It sounds unpossible, but The Simpsons has been on TV for three decades now.
The dysfunctional family first hit screens on The Tracey Ullman Show in April 1987. To put that into context, when it began this author was about Lisa's age - I'm now as old as Homer.
The show's early seasons focused largely on the delinquent Bart, but a shift to Homer marked the beginning of The Simpsons' 1990s golden age.
Few would argue it's ever reached those heights again, and the show's 30-year stretch is a product of enduring goodwill generated by episodes like 'Cape Feare', 'Last Exit to Springfield' and 'Homer the Great'.
But as the yellow family sang in 2002's 'Gump Roast', they'll never stop The Simpsons.
And even if they do, at least we'll always have these classic quotes - just a few of the many the residents of Springfield have delivered over if not the last 30 years, at least the first 10.
"He was a zombie?"
'Treehouse of Horror III', season four. Springfield is fighting off a zombie uprising. Homer downs his neighbourino Ned Flanders with a shotgun.
"Dad - you killed the zombie Flanders!" says Bart.
Homer, confused, gives a priceless reply.
"He was a zombie?"
"To alcohol! The cause of, and solution to, all of life's problems!"
'Homer vs the Eighteenth Amendment', season eight. After Bart gets drunk on St Patrick's Day, Springfield decides to enforce a 200-year-old law against alcohol.
One thing leads to another, and just as Homer is about to be literally catapulted out of the town after making his own dangerous cocktail of exploding moonshine, Mayor Quimby orders the mafia to once again flood the town with booze.
Cue Homer's immortal ode to drink: "To alcohol! The cause of, and solution to, all of life's problems!"
"Lisa needs braces… Dental plan."
'Last Exit to Springfield', season four - often cited as the single greatest episode in the series' 30-year history.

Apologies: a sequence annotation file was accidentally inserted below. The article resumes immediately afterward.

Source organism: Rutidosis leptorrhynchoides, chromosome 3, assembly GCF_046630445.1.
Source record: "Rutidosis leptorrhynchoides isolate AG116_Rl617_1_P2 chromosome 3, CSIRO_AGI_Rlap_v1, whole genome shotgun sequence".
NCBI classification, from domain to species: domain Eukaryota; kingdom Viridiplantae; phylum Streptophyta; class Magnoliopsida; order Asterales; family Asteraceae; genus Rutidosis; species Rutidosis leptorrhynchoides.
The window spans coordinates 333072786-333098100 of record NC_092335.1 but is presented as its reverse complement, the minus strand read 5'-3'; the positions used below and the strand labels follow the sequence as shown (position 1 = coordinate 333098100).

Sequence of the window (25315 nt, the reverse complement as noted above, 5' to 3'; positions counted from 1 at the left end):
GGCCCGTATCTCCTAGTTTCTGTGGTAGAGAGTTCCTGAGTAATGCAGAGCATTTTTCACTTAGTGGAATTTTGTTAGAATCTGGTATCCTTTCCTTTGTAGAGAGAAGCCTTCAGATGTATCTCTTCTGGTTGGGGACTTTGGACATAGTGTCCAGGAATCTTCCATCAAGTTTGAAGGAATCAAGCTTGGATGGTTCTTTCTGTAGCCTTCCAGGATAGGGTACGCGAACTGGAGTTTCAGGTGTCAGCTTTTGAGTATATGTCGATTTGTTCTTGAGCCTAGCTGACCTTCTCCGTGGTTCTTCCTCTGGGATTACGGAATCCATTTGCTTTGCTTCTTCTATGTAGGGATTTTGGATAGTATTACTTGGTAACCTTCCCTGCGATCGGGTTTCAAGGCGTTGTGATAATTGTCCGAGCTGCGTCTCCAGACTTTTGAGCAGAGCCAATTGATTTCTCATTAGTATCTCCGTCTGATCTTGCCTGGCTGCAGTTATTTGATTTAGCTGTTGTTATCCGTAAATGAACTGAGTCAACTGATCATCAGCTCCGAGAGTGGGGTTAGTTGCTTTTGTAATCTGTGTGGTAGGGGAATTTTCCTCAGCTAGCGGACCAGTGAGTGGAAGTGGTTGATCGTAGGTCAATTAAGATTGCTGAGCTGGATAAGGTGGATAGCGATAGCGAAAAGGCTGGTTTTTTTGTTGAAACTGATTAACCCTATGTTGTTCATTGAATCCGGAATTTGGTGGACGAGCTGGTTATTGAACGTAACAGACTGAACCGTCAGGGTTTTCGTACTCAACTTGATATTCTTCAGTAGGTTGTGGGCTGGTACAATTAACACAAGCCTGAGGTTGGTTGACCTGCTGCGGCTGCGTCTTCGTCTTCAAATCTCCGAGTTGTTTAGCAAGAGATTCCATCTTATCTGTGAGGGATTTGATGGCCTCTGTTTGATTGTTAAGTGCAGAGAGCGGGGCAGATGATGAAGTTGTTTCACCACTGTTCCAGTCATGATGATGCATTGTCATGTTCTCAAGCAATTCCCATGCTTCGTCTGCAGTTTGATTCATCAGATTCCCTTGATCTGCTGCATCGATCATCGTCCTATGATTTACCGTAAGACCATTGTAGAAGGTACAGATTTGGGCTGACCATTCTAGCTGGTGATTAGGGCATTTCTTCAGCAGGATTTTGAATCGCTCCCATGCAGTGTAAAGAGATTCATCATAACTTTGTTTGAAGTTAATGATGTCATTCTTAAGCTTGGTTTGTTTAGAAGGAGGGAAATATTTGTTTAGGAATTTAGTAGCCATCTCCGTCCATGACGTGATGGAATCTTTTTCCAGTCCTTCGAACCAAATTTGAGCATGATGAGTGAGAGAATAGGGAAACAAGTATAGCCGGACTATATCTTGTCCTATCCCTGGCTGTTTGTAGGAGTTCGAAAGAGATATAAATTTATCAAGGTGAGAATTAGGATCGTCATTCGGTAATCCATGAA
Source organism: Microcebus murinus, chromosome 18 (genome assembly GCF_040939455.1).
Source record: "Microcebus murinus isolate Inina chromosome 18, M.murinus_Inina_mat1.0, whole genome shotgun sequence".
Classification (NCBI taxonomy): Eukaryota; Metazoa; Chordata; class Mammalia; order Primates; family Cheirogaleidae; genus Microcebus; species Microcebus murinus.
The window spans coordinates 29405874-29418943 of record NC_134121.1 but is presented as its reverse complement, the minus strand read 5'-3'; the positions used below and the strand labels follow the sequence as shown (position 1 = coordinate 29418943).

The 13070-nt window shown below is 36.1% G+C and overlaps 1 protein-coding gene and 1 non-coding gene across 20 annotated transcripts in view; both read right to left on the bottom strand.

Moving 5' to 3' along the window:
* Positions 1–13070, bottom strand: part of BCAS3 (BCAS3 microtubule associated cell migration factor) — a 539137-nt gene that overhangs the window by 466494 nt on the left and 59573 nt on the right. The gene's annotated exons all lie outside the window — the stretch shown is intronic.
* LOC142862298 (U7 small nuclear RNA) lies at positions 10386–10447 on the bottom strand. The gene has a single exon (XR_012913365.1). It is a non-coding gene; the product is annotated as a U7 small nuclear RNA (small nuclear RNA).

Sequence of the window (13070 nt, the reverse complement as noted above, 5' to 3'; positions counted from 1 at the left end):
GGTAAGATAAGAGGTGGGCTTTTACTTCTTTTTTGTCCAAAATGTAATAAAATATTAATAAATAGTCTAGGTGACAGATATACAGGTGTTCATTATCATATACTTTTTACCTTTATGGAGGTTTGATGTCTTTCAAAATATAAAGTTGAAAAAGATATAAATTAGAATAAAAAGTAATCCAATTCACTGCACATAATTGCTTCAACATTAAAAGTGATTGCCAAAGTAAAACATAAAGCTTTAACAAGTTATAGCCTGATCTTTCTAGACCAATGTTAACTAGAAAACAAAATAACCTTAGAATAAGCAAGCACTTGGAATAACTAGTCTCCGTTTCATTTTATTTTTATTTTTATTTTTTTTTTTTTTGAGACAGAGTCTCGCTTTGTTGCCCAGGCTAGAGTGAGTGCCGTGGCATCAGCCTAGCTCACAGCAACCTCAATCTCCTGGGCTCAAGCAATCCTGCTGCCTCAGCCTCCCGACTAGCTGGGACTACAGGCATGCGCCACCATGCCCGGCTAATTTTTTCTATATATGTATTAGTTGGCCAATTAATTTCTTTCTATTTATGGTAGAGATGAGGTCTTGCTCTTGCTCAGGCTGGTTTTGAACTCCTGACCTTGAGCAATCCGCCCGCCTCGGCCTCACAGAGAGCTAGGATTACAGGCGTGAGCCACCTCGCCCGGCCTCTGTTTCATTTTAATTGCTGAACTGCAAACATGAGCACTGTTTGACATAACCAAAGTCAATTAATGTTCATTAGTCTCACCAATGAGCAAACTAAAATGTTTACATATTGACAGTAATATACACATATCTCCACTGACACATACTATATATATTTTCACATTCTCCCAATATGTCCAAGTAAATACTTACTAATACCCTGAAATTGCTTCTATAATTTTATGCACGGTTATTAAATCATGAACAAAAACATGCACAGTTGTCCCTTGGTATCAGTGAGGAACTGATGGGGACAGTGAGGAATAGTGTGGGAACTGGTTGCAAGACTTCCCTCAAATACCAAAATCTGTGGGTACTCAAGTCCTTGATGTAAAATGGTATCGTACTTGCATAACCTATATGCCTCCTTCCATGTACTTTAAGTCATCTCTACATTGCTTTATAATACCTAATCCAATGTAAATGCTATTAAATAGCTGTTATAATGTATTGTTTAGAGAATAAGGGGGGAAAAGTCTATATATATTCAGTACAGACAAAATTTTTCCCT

Mr Burns takes away his employees' dental plan, sweetening the blow by giving them a free keg of beer. At the same time it's discovered Lisa needs braces.
It dawns on Homer - slowly - that perhaps The Simpsons really need that dental plan after all. Really slowly. Reeeeeally slowly.
"Eurgh. Eurgh. Eurgh. Eurgh. Eurgh. Eurgh. Eurgh. Eurgh. Eurgh. Eurgh. Eurgh. Eurgh."
'Cape Feare', season five. Sideshow Bob, strapped to the undercarriage of the Simpsons' car, has just been dragged through a cactus field. After the family park the car and leave, Sideshow Bob crawls out from underneath and promptly steps on 12 rakes, each springing up and smacking him in the face.
Sideshow Bob was originally only meant to step on one rake, but the episode was running short.
"I was saying Boo-urns."
'A Star is Burns', season six. Mr Burns' bombastic and self-congratulatory film biopic, directed by Senor Spielbergo, is roundly booed at a film festival. A confused Mr Burns asks his loyal assistant Waylon Smithers if they are booing him.
"No, they're saying Boo-urns! Boo-urns!" Mr Smithers tells him.
"Are you saying 'boo' or 'Boo-urns'?" the business mogul asks the crowd. Most reply "boo!" except Hans Moleman.
"I was saying Boo-urns," he meekly protests.
"Homer Simpson, smiling politely."
'Homerpalooza', season seven. Homer's on tour with the Smashing Pumpkins, Cypress Hill and, err, Peter Frampton.
"Billy Corgan, Smashing Pumpkins," Corgan tells Homer, the former still rocking a full head of hair.
"Homer Simpson, smiling politely," Homer replies, before telling him the band's "gloomy music" has stopped his children wishing for a future he couldn't possibly provide.
"Stupid sexy Flanders!"
'Little Big Mom', season 11. The first episode of The Simpsons to air this millennium contained one of the series' most enduring scenes - Homer struggling to get "Stupid sexy Flanders" in a tight-fitting skisuit out of his thoughts.
"Everything's coming up Milhouse!"
'Mom and Pop Art', season 10. Springfield is flooded, including Milhouse's bedroom. But on discovering his 'flood pants' are keeping his cuffs dry, he utters the immortal phrase.
"I wanted a peanut."
'Boy-Scoutz N the Hood', season five. Homer is reaching under his couch and finds $20 - but it's no cause for celebration, yet.
"Oh, 20 dollars. I wanted a peanut," he laments, before his subconscious tells him $20 is enough to buy "many peanuts".
"Explain how," he demands. "Money can be exchanged for goods and services," his brain replies.
"Am I so out of touch? No, it is the children who are wrong."
'The Boy Who Knew Too Much', season five. Principal Skinner - or is that Arman Tamzarian? - is trying to catch a truant Bart, so goes to the Springfield Natural History Museum. Bart's not there. Nor is he at a local youth club.
"Am I so out of touch? No, it is the children who are wrong," he declares.